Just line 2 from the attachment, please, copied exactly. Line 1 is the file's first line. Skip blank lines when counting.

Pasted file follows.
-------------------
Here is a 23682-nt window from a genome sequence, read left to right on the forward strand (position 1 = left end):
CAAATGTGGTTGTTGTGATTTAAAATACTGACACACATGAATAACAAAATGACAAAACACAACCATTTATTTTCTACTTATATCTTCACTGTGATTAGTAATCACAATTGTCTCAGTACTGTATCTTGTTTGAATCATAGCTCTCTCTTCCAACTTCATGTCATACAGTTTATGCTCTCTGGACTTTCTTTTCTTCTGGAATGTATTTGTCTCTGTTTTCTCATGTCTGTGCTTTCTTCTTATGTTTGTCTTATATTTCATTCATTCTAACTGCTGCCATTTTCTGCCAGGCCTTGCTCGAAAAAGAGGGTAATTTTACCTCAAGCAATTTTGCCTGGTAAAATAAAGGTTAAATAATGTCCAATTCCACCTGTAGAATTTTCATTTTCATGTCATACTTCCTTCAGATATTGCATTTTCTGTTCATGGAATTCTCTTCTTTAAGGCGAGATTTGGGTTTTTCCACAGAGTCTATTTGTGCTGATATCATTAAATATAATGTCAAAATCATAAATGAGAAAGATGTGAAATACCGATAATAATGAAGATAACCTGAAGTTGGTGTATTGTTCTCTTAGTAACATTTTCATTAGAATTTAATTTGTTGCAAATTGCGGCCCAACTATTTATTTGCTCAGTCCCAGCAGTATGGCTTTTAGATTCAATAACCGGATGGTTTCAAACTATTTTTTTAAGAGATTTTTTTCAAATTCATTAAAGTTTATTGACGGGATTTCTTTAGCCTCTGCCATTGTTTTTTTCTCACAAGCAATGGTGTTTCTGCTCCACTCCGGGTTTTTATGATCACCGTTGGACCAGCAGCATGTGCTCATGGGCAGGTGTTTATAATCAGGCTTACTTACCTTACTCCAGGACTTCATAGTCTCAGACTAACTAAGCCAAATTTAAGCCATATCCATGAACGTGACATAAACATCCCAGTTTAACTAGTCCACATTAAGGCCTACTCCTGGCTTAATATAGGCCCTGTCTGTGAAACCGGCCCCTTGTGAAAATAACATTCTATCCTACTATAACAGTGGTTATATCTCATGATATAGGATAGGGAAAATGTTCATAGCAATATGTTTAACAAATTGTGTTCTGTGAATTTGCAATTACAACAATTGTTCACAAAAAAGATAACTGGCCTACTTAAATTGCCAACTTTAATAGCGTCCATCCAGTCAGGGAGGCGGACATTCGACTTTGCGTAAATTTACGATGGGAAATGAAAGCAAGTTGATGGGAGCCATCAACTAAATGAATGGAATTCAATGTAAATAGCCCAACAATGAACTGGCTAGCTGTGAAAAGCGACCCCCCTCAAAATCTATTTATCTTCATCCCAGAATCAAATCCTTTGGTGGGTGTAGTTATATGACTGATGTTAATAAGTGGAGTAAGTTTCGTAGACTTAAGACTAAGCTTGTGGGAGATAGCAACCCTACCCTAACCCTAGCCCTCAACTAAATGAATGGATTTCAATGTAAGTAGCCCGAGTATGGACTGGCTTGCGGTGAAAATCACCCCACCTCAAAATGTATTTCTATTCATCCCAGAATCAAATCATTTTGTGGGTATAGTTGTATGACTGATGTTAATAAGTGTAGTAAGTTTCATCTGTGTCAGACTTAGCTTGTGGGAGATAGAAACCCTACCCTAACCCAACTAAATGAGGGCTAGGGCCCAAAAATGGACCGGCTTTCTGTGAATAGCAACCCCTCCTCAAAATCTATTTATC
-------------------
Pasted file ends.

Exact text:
CAAATGTGGTTGTTGTGATTTAAAATACTGACACACATGAATAACAAAATGACAAAACACAACCATTTATTTTCTACTTATATCTTCACTGTGATTAGTAATCACAATTGTCTCAGTACTGTATCTTGTTTGAATCATAGCTCTCTCTTCCAACTTCATGTCATACAGTTTATGCTCTCTGGACTTTCTTTTCTTCTGGAATGTATTTGTCTCTGTTTTCTCATGTCTGTGCTTTCTTCTTATGTTTGTCTTATATTTCATTCATTCTAACTGCTGCCATTTTCTGCCAGGCCTTGCTCGAAAAAGAGGGTAATTTTACCTCAAGCAATTTTGCCTGGTAAAATAAAGGTTAAATAATGTCCAATTCCACCTGTAGAATTTTCATTTTCATGTCATACTTCCTTCAGATATTGCATTTTCTGTTCATGGAATTCTCTTCTTTAAGGCGAGATTTGGGTTTTTCCACAGAGTCTATTTGTGCTGATATCATTAAATATAATGTCAAAATCATAAATGAGAAAGATGTGAAATACCGATAATAATGAAGATAACCTGAAGTTGGTGTATTGTTCTCTTAGTAACATTTTCATTAGAATTTAATTTGTTGCAAATTGCGGCCCAACTATTTATTTGCTCAGTCCCAGCAGTATGGCTTTTAGATTCAATAACCGGATGGTTTCAAACTATTTTTTTAAGAGATTTTTTTCAAATTCATTAAAGTTTATTGACGGGATTTCTTTAGCCTCTGCCATTGTTTTTTTCTCACAAGCAATGGTGTTTCTGCTCCACTCCGGGTTTTTATGATCACCGTTGGACCAGCAGCATGTGCTCATGGGCAGGTGTTTATAATCAGGCTTACTTACCTTACTCCAGGACTTCATAGTCTCAGACTAACTAAGCCAAATTTAAGCCATATCCATGAACGTGACATAAACATCCCAGTTTAACTAGTCCACATTAAGGCCTACTCCTGGCTTAATATAGGCCCTGTCTGTGAAACCGGCCCCTTGTGAAAATAACATTCTATCCTACTATAACAGTGGTTATATCTCATGATATAGGATAGGGAAAATGTTCATAGCAATATGTTTAACAAATTGTGTTCTGTGAATTTGCAATTACAACAATTGTTCACAAAAAAGATAACTGGCCTACTTAAATTGCCAACTTTAATAGCGTCCATCCAGTCAGGGAGGCGGACATTCGACTTTGCGTAAATTTACGATGGGAAATGAAAGCAAGTTGATGGGAGCCATCAACTAAATGAATGGAATTCAATGTAAATAGCCCAACAATGAACTGGCTAGCTGTGAAAAGCGACCCCCCTCAAAATCTATTTATCTTCATCCCAGAATCAAATCCTTTGGTGGGTGTAGTTATATGACTGATGTTAATAAGTGGAGTAAGTTTCGTAGACTTAAGACTAAGCTTGTGGGAGATAGCAACCCTACCCTAACCCTAGCCCTCAACTAAATGAATGGATTTCAATGTAAGTAGCCCGAGTATGGACTGGCTTGCGGTGAAAATCACCCCACCTCAAAATGTATTTCTATTCATCCCAGAATCAAATCATTTTGTGGGTATAGTTGTATGACTGATGTTAATAAGTGTAGTAAGTTTCATCTGTGTCAGACTTAGCTTGTGGGAGATAGAAACCCTACCCTAACCCAACTAAATGAGGGCTAGGGCCCAAAAATGGACCGGCTTTCTGTGAATAGCAACCCCTCCTCAAAATCTATTTATC